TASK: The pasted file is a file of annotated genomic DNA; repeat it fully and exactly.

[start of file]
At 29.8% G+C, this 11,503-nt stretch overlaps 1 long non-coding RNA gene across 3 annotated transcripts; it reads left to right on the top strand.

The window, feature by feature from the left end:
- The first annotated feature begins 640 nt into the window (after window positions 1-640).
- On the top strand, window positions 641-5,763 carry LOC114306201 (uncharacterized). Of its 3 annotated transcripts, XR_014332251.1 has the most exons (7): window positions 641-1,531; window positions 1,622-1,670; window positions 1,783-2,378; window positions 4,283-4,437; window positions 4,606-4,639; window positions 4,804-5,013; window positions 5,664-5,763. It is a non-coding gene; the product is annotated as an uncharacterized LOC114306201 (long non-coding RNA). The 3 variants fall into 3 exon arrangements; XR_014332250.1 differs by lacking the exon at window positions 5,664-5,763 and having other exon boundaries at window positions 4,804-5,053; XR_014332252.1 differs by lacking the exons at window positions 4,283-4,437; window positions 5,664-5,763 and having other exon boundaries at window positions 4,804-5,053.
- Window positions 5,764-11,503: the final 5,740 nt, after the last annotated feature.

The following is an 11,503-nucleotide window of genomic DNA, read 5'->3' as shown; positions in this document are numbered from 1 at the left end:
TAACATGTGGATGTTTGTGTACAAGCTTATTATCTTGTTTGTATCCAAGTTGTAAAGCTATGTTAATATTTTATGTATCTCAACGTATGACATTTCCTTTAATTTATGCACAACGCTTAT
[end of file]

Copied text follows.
At 29.8% G+C, this 11,503-nt stretch overlaps 1 long non-coding RNA gene across 3 annotated transcripts; it reads left to right on the top strand.

The window, feature by feature from the left end:
- The first annotated feature begins 640 nt into the window (after window positions 1-640).
- On the top strand, window positions 641-5,763 carry LOC114306201 (uncharacterized). Of its 3 annotated transcripts, XR_014332251.1 has the most exons (7): window positions 641-1,531; window positions 1,622-1,670; window positions 1,783-2,378; window positions 4,283-4,437; window positions 4,606-4,639; window positions 4,804-5,013; window positions 5,664-5,763. It is a non-coding gene; the product is annotated as an uncharacterized LOC114306201 (long non-coding RNA). The 3 variants fall into 3 exon arrangements; XR_014332250.1 differs by lacking the exon at window positions 5,664-5,763 and having other exon boundaries at window positions 4,804-5,053; XR_014332252.1 differs by lacking the exons at window positions 4,283-4,437; window positions 5,664-5,763 and having other exon boundaries at window positions 4,804-5,053.
- Window positions 5,764-11,503: the final 5,740 nt, after the last annotated feature.

The following is an 11,503-nucleotide window of genomic DNA, read 5'->3' as shown; positions in this document are numbered from 1 at the left end:
TAACATGTGGATGTTTGTGTACAAGCTTATTATCTTGTTTGTATCCAAGTTGTAAAGCTATGTTAATATTTTATGTATCTCAACGTATGACATTTCCTTTAATTTATGCACAACGCTTAT